Zhang: I want to tell you again that on 23 April, border guard representatives from both sides met with each other, but your representatives didn’t mention the matter. It is our representatives who brought up the matter. Your representatives just said that they “would report it to higher authorities” and then forgot about it. They haven’t given our representatives a reply even to this day.

Chervonenko: I have no idea of the actual circumstances.

Zhang: I’ve repeated it many times, and I’m not going to say it again. I just want to add this. First, send the illegal border crossers back to China. As these people are in your territory, it’s your business. It’s none of our business. Second, I want to remind you again of the severity of the situation. We hope that the Soviet Government will take effective action as soon as possible to reverse the present situation and restore normalcy on the border.

Chervonenko: This is your business, and also ours.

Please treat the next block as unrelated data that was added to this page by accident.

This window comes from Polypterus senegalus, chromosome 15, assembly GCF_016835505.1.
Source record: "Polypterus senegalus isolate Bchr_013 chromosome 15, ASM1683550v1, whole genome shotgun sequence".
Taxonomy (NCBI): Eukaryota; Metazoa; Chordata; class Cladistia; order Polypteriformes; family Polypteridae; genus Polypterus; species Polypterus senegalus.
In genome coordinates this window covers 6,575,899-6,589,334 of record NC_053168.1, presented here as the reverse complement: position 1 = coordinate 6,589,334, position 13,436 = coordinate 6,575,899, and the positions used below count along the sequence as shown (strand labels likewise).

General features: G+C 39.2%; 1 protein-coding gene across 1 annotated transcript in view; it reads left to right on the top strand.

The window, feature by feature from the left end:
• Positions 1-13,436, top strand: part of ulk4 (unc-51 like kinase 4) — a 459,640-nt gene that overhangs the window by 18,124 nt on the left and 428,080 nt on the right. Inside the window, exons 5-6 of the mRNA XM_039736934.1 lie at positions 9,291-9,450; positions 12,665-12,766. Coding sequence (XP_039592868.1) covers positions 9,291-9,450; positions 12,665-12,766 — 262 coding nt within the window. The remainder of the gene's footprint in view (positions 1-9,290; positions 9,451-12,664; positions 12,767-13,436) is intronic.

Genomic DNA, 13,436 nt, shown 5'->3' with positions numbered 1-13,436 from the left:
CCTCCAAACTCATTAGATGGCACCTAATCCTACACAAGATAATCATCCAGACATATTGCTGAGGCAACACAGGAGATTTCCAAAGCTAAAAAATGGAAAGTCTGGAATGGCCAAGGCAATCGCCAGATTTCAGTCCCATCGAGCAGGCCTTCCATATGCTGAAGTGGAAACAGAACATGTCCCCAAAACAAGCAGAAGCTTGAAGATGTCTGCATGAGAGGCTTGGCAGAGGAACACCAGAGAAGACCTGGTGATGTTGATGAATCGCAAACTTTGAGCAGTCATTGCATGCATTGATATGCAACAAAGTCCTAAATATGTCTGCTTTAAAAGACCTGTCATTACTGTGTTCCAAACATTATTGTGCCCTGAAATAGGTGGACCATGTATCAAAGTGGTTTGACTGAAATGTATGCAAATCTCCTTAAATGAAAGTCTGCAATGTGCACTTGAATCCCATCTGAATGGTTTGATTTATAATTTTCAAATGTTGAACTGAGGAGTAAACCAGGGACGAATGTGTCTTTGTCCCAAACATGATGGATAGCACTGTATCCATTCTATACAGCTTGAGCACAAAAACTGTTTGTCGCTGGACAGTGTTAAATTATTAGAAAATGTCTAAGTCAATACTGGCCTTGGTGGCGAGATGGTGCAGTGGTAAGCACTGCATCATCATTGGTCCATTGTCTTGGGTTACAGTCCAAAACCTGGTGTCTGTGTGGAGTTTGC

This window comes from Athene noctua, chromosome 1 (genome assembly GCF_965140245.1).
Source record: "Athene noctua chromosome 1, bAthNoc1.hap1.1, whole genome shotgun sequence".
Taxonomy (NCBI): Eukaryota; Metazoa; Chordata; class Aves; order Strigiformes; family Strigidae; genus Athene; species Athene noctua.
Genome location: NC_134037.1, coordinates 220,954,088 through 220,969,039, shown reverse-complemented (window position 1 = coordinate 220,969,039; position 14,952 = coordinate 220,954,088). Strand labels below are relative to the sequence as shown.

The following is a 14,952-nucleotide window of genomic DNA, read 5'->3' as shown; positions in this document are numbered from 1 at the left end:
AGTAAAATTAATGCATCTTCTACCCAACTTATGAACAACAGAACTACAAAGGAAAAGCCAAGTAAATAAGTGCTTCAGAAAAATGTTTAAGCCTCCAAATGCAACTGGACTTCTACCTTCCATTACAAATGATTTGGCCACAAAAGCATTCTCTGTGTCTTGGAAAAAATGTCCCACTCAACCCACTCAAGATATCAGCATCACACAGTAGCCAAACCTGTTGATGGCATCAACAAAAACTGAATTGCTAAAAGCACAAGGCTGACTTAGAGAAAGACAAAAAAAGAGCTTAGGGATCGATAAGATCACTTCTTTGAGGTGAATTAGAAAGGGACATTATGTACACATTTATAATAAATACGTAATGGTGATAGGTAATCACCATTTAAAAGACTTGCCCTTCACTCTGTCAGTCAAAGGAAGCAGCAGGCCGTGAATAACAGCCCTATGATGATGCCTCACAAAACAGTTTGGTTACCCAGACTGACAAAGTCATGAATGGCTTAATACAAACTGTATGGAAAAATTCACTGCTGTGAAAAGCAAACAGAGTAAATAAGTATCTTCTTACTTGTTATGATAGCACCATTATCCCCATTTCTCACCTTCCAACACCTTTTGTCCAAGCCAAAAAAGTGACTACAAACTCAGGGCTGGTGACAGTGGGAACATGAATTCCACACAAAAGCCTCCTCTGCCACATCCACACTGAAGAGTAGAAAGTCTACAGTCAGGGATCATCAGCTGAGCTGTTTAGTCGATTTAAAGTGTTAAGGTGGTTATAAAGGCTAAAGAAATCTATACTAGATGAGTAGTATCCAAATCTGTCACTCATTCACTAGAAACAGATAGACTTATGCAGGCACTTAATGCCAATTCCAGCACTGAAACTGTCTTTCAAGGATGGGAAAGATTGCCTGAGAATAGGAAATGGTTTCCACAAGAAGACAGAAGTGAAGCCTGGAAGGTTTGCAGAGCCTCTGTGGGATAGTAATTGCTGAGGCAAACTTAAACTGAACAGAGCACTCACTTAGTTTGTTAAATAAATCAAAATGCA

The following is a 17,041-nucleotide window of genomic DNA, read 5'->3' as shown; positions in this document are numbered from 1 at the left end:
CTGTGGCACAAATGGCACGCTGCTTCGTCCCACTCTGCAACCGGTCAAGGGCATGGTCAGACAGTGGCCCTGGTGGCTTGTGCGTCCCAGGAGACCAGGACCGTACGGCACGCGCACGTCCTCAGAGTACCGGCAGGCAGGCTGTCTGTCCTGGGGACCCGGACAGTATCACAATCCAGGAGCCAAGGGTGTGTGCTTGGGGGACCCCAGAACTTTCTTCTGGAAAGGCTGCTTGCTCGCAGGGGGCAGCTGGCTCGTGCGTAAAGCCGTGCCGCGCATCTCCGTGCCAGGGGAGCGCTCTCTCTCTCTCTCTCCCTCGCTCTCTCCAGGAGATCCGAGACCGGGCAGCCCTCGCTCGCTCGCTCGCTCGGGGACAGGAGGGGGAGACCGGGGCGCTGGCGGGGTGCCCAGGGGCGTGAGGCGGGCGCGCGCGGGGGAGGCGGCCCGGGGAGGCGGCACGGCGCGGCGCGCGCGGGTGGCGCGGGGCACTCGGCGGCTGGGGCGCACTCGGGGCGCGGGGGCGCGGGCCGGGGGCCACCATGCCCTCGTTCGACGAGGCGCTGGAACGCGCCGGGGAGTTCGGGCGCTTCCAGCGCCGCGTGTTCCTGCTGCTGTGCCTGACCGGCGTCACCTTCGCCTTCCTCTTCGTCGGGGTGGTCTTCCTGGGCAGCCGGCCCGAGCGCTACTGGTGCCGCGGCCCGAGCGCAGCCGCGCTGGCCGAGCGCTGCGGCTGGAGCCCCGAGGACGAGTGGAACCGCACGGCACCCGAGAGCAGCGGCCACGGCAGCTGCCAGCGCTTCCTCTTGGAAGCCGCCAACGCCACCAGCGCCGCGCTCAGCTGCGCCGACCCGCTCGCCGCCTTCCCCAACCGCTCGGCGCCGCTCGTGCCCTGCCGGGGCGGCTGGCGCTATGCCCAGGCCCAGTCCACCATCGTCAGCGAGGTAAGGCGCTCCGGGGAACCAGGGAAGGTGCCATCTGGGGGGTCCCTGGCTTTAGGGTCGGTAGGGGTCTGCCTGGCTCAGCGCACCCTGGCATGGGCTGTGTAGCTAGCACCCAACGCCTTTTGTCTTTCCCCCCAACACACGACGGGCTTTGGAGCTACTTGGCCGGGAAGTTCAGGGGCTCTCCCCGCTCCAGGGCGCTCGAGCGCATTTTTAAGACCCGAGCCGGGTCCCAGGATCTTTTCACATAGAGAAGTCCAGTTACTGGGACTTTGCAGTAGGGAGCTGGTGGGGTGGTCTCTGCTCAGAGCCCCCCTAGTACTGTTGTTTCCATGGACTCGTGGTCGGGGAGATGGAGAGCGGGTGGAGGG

Zhang: The people who have crossed the border are in your territory. It’s your responsibility to send them back. It’s getting late. We might just stop here.

Chervonenko: I trust that the Chinese Government will study our statement, and that both sides will work together to find a solution.

Zhang: Okay.

Chervonenko: Thank you.

Zhang: Thank you.

Chervonenko: The problem must be solved no matter what.

Zhang: It has to be solved as quickly as possible before it gets worse.

Chervonenko: I may not be able to see you again before May Day. Thus, personally and on behalf of the embassy, I wish you, Comrade Chen Yi, Minister and Vice Minister of Foreign Affairs, and all comrades in the Ministry a happy May Day!

Zhang: Thank you. I wish you and all your embassy staff a happy May Day!